Census Day & Social Work Ethics

census 2020Hey, it's Census Day! Consider making part of your macro social work practice, helping empower yourself and your clients, by all filling it out. It goes really fast. Here's the abstract of a paper about why:

Census data are used to determine how approximately $675 billion is allocated to states and localities through over 132 federal programs; provide demographic information on which voting maps are drawn; apportion 435 congressional representatives; and provide accurate data on which many human service and social programs are designed, and grant funding is pursued. Social work and human service leaders and managers should inform themselves of the scope of the census and become engaged to ensure that all people are counted.

Will this be on the social work licensing exam? Not likely. But don't be surprised to see questions derived from this crucial part of the Code Of Ethics:

Social Workers' Ethical Responsibilities to the Broader Society
6.01 Social Welfare

Social workers should promote the general welfare of society, from local to global levels, and the development of people, their communities, and their environments. Social workers should advocate for living conditions conducive to the fulfillment of basic human needs and should promote social, economic, political, and cultural values and institutions that are compatible with the realization of social justice.

6.02 Public Participation

Social workers should facilitate informed participation by the public in shaping social policies and institutions.

6.03 Public Emergencies

Social workers should provide appropriate professional services in public emergencies to the greatest extent possible.

6.04 Social and Political Action

(a) Social workers should engage in social and political action that seeks to ensure that all people have equal access to the resources, employment, services, and opportunities they require to meet their basic human needs and to develop fully. Social workers should be aware of the impact of the political arena on practice and should advocate for changes in policy and legislation to improve social conditions in order to meet basic human needs and promote social justice.

(b) Social workers should act to expand choice and opportunity for all people, with special regard for vulnerable, disadvantaged, oppressed, and exploited people and groups.

(c) Social workers should promote conditions that encourage respect for cultural and social diversity within the United States and globally. Social workers should promote policies and practices that demonstrate respect for difference, support the expansion of cultural knowledge and resources, advocate for programs and institutions that demonstrate cultural competence, and promote policies that safeguard the rights of and confirm equity and social justice for all people.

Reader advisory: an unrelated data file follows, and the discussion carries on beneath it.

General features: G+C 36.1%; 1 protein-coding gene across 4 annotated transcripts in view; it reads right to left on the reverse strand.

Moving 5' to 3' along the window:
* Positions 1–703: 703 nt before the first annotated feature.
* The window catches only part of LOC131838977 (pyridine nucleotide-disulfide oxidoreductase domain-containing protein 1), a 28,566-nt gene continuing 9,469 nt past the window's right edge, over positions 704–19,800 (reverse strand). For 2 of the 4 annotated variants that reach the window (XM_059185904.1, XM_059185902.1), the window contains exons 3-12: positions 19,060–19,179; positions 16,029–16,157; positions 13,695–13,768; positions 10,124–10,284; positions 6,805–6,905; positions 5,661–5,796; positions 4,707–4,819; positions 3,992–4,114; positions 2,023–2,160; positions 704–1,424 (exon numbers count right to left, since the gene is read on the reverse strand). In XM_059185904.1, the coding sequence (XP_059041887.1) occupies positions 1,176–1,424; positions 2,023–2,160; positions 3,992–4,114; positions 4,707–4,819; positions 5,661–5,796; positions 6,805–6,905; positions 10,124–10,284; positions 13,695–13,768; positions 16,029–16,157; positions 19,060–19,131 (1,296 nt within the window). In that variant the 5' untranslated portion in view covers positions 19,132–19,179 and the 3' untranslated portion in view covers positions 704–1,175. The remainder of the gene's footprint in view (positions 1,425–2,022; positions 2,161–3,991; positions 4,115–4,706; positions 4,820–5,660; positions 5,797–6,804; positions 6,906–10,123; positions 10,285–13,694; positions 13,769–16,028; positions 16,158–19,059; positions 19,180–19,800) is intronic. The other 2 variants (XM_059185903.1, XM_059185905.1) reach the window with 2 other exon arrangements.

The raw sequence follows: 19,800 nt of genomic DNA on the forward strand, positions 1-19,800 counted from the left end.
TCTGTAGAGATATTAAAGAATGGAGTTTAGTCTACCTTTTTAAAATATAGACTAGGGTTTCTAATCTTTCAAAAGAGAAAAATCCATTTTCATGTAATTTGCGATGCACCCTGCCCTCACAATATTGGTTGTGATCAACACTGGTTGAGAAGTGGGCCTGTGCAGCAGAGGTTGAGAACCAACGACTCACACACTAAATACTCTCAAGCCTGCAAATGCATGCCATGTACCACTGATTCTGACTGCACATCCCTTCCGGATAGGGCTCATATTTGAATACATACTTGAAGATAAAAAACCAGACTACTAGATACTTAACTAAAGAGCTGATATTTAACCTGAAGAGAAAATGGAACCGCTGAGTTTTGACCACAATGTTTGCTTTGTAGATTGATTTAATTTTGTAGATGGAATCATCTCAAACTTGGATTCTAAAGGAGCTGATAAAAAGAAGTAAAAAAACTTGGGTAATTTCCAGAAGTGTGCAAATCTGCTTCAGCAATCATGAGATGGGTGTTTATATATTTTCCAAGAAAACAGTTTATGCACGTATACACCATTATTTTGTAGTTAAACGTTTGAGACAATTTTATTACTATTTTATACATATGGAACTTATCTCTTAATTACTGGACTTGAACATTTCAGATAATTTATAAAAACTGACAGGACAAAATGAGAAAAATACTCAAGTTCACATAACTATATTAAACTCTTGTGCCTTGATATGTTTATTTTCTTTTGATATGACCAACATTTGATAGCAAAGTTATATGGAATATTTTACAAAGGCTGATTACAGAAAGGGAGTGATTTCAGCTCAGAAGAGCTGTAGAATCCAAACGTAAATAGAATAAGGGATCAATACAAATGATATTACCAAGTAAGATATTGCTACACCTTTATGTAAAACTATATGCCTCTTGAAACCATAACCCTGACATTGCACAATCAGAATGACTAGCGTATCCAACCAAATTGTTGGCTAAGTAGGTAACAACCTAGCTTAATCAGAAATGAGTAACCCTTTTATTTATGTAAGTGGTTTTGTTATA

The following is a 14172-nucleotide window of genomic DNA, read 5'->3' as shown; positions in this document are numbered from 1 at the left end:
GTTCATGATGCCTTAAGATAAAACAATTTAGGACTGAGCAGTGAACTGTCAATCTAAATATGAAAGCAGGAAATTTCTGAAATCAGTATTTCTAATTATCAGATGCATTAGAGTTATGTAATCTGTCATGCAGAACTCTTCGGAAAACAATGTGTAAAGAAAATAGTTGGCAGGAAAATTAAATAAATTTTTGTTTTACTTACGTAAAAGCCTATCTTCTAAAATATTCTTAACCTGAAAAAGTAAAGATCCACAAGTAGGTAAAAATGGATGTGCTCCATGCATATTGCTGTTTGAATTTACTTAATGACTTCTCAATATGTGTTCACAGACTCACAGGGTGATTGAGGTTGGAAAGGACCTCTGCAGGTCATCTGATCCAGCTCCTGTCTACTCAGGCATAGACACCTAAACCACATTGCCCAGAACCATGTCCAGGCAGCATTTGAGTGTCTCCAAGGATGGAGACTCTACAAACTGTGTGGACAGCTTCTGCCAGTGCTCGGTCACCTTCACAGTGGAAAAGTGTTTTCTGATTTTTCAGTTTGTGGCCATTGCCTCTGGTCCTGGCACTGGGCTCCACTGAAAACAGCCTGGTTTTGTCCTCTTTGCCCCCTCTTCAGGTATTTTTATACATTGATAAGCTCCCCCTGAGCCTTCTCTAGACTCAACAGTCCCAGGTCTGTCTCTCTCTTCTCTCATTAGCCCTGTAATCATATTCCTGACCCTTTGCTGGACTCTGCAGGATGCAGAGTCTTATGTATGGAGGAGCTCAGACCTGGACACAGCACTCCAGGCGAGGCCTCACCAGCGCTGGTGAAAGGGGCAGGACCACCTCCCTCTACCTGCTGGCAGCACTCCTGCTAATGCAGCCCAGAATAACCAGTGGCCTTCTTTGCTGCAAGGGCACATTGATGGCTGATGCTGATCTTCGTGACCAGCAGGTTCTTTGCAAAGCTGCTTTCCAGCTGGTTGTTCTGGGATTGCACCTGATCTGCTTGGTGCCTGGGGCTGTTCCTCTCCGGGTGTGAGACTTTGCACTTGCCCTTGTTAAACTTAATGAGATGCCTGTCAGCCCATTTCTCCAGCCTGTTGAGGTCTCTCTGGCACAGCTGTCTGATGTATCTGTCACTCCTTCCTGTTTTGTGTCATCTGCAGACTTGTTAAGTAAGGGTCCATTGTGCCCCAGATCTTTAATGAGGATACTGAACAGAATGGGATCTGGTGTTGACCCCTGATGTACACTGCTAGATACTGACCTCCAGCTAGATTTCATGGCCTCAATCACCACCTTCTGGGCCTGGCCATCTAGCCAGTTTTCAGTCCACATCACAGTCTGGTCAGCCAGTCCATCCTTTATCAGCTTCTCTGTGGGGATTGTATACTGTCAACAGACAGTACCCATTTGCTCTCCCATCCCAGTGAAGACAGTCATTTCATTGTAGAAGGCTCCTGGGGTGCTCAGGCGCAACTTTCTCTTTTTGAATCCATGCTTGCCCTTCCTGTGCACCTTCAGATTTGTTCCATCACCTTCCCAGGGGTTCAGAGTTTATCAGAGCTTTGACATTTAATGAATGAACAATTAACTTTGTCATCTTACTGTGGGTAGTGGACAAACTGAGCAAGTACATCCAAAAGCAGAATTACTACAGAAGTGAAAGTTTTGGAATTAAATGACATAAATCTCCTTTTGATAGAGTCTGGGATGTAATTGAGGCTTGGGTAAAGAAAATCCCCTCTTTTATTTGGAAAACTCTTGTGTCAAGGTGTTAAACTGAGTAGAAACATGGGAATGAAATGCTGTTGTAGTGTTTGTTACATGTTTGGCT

(d) Social workers should act to prevent and eliminate domination of, exploitation of, and discrimination against any person, group, or class on the basis of race, ethnicity, national origin, color, sex, sexual orientation, gender identity or expression, age, marital status, political belief, religion, immigration status, or mental or physical ability.

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Exam Cancellations

mona lisa facemaskThe coronavirus pandemic has shut down social work exam testing just like it's shut down everything else. When will you be able to finally take the exam? There are lots of guesses out there, but the answer is that no one knows for sure.

Here's exam administrator Pearson's page of FAQs regarding the current situation. Included:

Q.My window to certify is expiring soon. What should I do?

A.We understand you may be on a deadline to take your exam. If you cannot find seat availability due to significant scheduling changes in response to COVID-19, please reach out to your university or exam sponsor about next steps. Please keep the exam cancellation email you received from Pearson VUE.

That is, contact your state board. But don't expect to hear from them any time soon. They're also likely on lock-down.

That all is to say: stay safe and patient. And, if you find yourself with some extra time, practice, practice, practice. Here's a coupon code that will save you an additional 20% through the crisis: STUDYSAFE20

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Social Work Exam Practice: When You Don’t Know the Content

harville-and-helen-home-hero-mobileHere's one from the discard pile, an exam question that requires some knowledge of Imago Therapy. Imago Therapy will not be on the exam. Even so, try the practice question and see if you can use your deduction techniques to get the right answer. Sometimes it's the how-to process, not content knowledge, that plays the essential part in reaching a correct answer. Here's the question: